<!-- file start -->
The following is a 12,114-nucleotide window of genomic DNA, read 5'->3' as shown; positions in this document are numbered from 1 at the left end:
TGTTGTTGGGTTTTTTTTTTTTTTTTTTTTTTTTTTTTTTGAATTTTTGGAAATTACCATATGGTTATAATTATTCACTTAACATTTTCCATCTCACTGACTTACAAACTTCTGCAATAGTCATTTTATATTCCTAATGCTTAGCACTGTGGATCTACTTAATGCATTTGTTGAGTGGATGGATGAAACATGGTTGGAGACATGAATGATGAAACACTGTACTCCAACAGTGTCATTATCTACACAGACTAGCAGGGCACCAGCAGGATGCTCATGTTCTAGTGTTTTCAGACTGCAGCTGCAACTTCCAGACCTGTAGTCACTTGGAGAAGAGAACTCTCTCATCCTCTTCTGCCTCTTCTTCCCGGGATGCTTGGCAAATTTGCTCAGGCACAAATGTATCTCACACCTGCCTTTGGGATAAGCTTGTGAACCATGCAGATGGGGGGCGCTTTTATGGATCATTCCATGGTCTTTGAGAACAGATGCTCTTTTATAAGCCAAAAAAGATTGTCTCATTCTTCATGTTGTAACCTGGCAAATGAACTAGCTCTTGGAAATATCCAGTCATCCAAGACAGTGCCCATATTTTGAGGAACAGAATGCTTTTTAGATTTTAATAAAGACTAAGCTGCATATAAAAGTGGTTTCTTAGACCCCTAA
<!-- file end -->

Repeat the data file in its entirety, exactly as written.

The following is a 12,114-nucleotide window of genomic DNA, read 5'->3' as shown; positions in this document are numbered from 1 at the left end:
TGTTGTTGGGTTTTTTTTTTTTTTTTTTTTTTTTTTTTTTGAATTTTTGGAAATTACCATATGGTTATAATTATTCACTTAACATTTTCCATCTCACTGACTTACAAACTTCTGCAATAGTCATTTTATATTCCTAATGCTTAGCACTGTGGATCTACTTAATGCATTTGTTGAGTGGATGGATGAAACATGGTTGGAGACATGAATGATGAAACACTGTACTCCAACAGTGTCATTATCTACACAGACTAGCAGGGCACCAGCAGGATGCTCATGTTCTAGTGTTTTCAGACTGCAGCTGCAACTTCCAGACCTGTAGTCACTTGGAGAAGAGAACTCTCTCATCCTCTTCTGCCTCTTCTTCCCGGGATGCTTGGCAAATTTGCTCAGGCACAAATGTATCTCACACCTGCCTTTGGGATAAGCTTGTGAACCATGCAGATGGGGGGCGCTTTTATGGATCATTCCATGGTCTTTGAGAACAGATGCTCTTTTATAAGCCAAAAAAGATTGTCTCATTCTTCATGTTGTAACCTGGCAAATGAACTAGCTCTTGGAAATATCCAGTCATCCAAGACAGTGCCCATATTTTGAGGAACAGAATGCTTTTTAGATTTTAATAAAGACTAAGCTGCATATAAAAGTGGTTTCTTAGACCCCTAA